2017 Turkey

Turkey ranks #1 on the 2017 List of 10 Most Dangerous Countries for Women Travelers due to nearly continual terrorist attacks, a coup that has led to a rather uncertain environment for everyone and continuing harassment of women.  Let’s start with terrorism — in November 2016, there were eight attacks with a combined 22 fatalities, according to the ESRI database.  After an attempted coup in July, 2016, the government imposed a state of emergency that was extended on January 4; the Turkish government extended it through April 18, 2017 – an additional 90 days.

Rating:  Very Dangerous and Obnoxious

Terrorism is not Turkey’s only problem, either.  Turkey has fallen to 145 on the Global Peace Index (down seven slots) partly due to heightened conflict with its Kurdish population and deteriorated relations with Russia.  Additionally, after an alleged coup, President Erdogan has instituted destabilizing policies that have created unrest.

The US issued a travel warning on Turkey on January, 25, 2017 advising travelers to ‘carefully consider the need to travel to Turkey at this time’ due to persistent threats of terrorism due to steady attacks in 2016.  Already in 2017, there was a mass shooting on January 1st in an Istanbul nightclub that killed 39, (including 15 foreigners), as well as an earlier bombing at a soccer stadium on December 10, 2016.  The US is concerned that attacks will occur at major tourist sites, major events, nightclubs, restaurants, etc. where tourists typically go.

The embassy directive from October 2016 that required US families of embassy staff to depart temporarily is still in effect (April 2017) and embassy staff has restrictions on travel to avoid the southeastern provinces and to avoid large urban centers near the Turkey/Syrian border. The embassy cautions those who do go to Turkey to avoid large crowds, any political demonstrations, the Turkish/Syrian border; stay at hotels with good security, and follow local media.

Likewise, the UK (FCO) advises against all travel to within 10 km of the border with Syria and to the city of Diyarbakir. It also advises against all but essential travel to:  the remaining areas of Sirnak, Mardin, Sanliurfa, Gaziantep, Diyarbakir, Kilis and Hatay provinces; the provinces of Siirt, Tunceli and Hakkari.

The FCO notes a high threat from terrorism from a variety of terrorist groups, including Kurdish groups, Daesh (formerly referred to as ISIL) and far left organizations and warn that further attacks are likely and could be indiscriminate.

There is a heightened risk of terrorist attack against the aviation industry in Turkey.  Most terrorist attacks have taken place in the south and east of the country and in Ankara and Istanbul.  The FCO warns that attacks are most likely to target the Turkish state, civilians and demonstrations, but it is also likely that some attacks will target western interests and tourists from western countries, particularly in the major cities.

Additionally, President Erdogan continues to make women feel special by expressing opinions such as that women are incomplete if they don’t have children.  Not to mention his view that women are not equal to men. The fact that the President makes sexist remarks on a regular basis might be viewed as merely eccentric if it weren’t for the fact that 40% of Turkish women report sexual violence against them. The only bright spot in the landscape of Turkey is that proposed legislation that would forgive men of child sexual assault if they married the victim, failed after protests by women.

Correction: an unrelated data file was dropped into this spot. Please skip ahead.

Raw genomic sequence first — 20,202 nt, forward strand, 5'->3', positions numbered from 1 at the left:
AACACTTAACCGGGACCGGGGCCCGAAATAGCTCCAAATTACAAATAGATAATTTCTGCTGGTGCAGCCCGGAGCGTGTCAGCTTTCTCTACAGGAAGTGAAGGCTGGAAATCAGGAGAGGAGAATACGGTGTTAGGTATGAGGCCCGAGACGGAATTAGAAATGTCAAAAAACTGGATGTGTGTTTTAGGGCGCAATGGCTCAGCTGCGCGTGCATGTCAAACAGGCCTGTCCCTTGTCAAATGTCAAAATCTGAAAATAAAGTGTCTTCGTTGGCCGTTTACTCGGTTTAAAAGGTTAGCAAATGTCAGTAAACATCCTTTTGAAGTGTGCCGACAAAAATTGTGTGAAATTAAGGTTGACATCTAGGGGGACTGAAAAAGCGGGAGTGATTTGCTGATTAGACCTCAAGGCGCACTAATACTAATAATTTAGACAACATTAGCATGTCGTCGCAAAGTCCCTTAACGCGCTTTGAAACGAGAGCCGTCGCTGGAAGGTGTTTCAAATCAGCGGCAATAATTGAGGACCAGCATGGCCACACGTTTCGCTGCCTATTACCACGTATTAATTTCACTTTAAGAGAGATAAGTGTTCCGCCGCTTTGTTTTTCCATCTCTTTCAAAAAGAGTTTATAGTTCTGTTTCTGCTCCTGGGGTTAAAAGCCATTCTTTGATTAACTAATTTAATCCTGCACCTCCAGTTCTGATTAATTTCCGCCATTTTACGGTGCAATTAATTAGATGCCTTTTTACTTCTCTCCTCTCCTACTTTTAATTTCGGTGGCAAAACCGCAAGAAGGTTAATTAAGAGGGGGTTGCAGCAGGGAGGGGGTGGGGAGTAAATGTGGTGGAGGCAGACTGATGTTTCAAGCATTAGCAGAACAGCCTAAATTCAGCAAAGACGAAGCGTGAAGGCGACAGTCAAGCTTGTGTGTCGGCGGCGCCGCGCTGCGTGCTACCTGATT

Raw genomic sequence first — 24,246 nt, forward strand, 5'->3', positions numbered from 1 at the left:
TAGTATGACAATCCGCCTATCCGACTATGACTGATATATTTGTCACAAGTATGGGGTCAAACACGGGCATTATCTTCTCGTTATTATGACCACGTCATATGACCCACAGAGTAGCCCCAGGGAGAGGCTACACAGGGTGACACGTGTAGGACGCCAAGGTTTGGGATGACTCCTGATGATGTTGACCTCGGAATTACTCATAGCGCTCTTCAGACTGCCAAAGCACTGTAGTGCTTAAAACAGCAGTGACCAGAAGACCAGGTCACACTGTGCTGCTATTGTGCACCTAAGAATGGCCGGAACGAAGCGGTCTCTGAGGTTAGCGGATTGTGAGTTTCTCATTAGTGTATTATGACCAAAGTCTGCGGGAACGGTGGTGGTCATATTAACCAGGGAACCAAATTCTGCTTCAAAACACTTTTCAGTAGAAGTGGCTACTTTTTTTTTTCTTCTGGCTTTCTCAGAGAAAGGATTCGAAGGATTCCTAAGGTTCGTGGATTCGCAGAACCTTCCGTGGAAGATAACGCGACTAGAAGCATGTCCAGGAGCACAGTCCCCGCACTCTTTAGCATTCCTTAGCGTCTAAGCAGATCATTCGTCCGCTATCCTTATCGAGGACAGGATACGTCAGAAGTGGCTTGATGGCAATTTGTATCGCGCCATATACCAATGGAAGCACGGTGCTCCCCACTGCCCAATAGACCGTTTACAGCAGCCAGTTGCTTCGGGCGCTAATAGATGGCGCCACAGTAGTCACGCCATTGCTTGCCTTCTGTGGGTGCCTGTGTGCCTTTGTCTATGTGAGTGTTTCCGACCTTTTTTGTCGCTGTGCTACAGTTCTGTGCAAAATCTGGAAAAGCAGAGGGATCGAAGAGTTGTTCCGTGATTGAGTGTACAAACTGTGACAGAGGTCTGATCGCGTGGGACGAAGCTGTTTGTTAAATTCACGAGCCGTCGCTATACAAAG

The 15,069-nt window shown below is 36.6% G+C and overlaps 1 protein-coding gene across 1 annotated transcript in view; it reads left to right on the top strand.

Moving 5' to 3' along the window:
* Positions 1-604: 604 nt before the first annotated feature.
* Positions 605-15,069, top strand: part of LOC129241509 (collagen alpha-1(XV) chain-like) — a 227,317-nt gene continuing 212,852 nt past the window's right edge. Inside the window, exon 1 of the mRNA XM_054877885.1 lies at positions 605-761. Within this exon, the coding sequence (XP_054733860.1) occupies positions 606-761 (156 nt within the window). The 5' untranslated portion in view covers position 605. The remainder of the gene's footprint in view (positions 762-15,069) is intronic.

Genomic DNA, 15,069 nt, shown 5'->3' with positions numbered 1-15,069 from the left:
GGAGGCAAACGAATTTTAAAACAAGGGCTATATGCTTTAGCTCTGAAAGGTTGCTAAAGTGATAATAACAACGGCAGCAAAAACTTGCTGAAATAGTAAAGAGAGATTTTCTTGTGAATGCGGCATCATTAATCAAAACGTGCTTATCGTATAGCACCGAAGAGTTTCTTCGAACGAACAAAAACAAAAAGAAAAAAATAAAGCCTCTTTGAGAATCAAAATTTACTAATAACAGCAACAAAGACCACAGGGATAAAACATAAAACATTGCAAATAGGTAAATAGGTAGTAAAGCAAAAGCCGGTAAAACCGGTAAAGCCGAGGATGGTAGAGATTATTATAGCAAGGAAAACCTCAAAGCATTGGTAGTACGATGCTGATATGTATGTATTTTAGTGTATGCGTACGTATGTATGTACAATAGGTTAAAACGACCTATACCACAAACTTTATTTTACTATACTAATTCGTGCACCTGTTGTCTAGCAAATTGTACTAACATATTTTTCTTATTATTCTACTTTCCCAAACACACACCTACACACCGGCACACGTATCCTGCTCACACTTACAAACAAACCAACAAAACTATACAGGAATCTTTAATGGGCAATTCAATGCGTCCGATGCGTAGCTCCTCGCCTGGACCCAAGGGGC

Sexual assault of native women and tourists has reportedly increased since the coup, but there has been a crackdown on women who want to discuss the issue, so it’s hard to get numbers on it.  Unfortunately, for travelers it’s not just the danger of assault, it’s also being harassed, stared at, pinched, and followed because of being female and traveling.  Unless you’re in Istanbul, cover up completely, which means the dress code includes ankle length skirts, long-sleeved shirts, and a head scarf.  Doesn’t that sound like fun in hot weather?

If you want to go to Turkey or must go:  It is best to go with companions, preferably male, to avoid harassment. Reputedly, Ephesus is still fairly safe because it is far enough away from high hazard areas; however this is based on anecdotal travel accounts and the fact that it is not on the to be avoided destinations in most countries’ travel warnings. Ephesus does have great ruins. Be sure to go early and take lots of water due to the heat. By the way, you don’t have to hire the drivers and shouldn’t unless you want to spend most of your time at the shops. Do not buy relics; it’s illegal! Troy also has terrific ruins. Remember, you need an E-Visa now to travel to Turkey!

Conclusion:  Perhaps you are thinking it would be better to go where a woman can travel freely and safely, if so, please refer to our 10 Safest Countries for Women Travelers, Best Countries in Africa, Best Places in Oceania, and Best Countries in South America.

Conclusion:  Perhaps you are thinking it would be better to go where a woman can travel freely and safely, if so, please refer to our 10 Safest Countries for Women Travelers, Best Countries in Africa, and Best Places in Oceania.

Cover Photo Credit: Ozan Kose, Getty Images, via The Telegraph

Description: Flowers laid to commemorate the dead of the New Year’s Day, 2017 attack in Istanbul

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